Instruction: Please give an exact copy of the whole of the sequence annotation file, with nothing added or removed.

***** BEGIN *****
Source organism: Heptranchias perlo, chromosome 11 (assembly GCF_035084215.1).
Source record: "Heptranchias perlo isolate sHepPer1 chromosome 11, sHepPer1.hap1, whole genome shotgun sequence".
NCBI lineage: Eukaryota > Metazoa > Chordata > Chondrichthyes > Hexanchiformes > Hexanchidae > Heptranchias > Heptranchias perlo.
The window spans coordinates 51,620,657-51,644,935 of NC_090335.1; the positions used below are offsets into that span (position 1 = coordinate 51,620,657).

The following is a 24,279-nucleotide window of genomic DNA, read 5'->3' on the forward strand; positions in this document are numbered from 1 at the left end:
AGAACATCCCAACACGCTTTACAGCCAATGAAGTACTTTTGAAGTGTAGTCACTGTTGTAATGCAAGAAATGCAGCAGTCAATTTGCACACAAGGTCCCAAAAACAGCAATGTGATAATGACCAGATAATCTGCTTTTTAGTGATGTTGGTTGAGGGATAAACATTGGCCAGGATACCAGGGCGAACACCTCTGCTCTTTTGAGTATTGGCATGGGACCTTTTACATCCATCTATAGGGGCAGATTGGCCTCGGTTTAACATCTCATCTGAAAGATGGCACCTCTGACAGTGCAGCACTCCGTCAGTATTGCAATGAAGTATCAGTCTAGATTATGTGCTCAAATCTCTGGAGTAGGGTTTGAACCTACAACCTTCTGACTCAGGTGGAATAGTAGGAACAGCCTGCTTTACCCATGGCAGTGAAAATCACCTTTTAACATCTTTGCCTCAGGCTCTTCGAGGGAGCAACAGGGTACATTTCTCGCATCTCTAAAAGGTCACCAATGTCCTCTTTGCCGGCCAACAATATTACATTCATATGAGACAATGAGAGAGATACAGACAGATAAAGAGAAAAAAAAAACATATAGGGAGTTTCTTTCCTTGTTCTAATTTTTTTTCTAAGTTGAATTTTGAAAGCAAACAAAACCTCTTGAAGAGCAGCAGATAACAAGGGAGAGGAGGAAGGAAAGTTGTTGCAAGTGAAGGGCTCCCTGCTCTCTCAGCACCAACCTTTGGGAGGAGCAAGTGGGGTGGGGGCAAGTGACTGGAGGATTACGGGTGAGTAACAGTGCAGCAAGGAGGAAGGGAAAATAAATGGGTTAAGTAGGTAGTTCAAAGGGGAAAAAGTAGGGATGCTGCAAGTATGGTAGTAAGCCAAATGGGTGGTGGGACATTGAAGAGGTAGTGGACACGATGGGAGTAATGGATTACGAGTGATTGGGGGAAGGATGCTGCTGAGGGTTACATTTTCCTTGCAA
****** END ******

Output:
Source organism: Heptranchias perlo, chromosome 11 (assembly GCF_035084215.1).
Source record: "Heptranchias perlo isolate sHepPer1 chromosome 11, sHepPer1.hap1, whole genome shotgun sequence".
NCBI lineage: Eukaryota > Metazoa > Chordata > Chondrichthyes > Hexanchiformes > Hexanchidae > Heptranchias > Heptranchias perlo.
The window spans coordinates 51,620,657-51,644,935 of NC_090335.1; the positions used below are offsets into that span (position 1 = coordinate 51,620,657).

The following is a 24,279-nucleotide window of genomic DNA, read 5'->3' on the forward strand; positions in this document are numbered from 1 at the left end:
AGAACATCCCAACACGCTTTACAGCCAATGAAGTACTTTTGAAGTGTAGTCACTGTTGTAATGCAAGAAATGCAGCAGTCAATTTGCACACAAGGTCCCAAAAACAGCAATGTGATAATGACCAGATAATCTGCTTTTTAGTGATGTTGGTTGAGGGATAAACATTGGCCAGGATACCAGGGCGAACACCTCTGCTCTTTTGAGTATTGGCATGGGACCTTTTACATCCATCTATAGGGGCAGATTGGCCTCGGTTTAACATCTCATCTGAAAGATGGCACCTCTGACAGTGCAGCACTCCGTCAGTATTGCAATGAAGTATCAGTCTAGATTATGTGCTCAAATCTCTGGAGTAGGGTTTGAACCTACAACCTTCTGACTCAGGTGGAATAGTAGGAACAGCCTGCTTTACCCATGGCAGTGAAAATCACCTTTTAACATCTTTGCCTCAGGCTCTTCGAGGGAGCAACAGGGTACATTTCTCGCATCTCTAAAAGGTCACCAATGTCCTCTTTGCCGGCCAACAATATTACATTCATATGAGACAATGAGAGAGATACAGACAGATAAAGAGAAAAAAAAAACATATAGGGAGTTTCTTTCCTTGTTCTAATTTTTTTTCTAAGTTGAATTTTGAAAGCAAACAAAACCTCTTGAAGAGCAGCAGATAACAAGGGAGAGGAGGAAGGAAAGTTGTTGCAAGTGAAGGGCTCCCTGCTCTCTCAGCACCAACCTTTGGGAGGAGCAAGTGGGGTGGGGGCAAGTGACTGGAGGATTACGGGTGAGTAACAGTGCAGCAAGGAGGAAGGGAAAATAAATGGGTTAAGTAGGTAGTTCAAAGGGGAAAAAGTAGGGATGCTGCAAGTATGGTAGTAAGCCAAATGGGTGGTGGGACATTGAAGAGGTAGTGGACACGATGGGAGTAATGGATTACGAGTGATTGGGGGAAGGATGCTGCTGAGGGTTACATTTTCCTTGCAA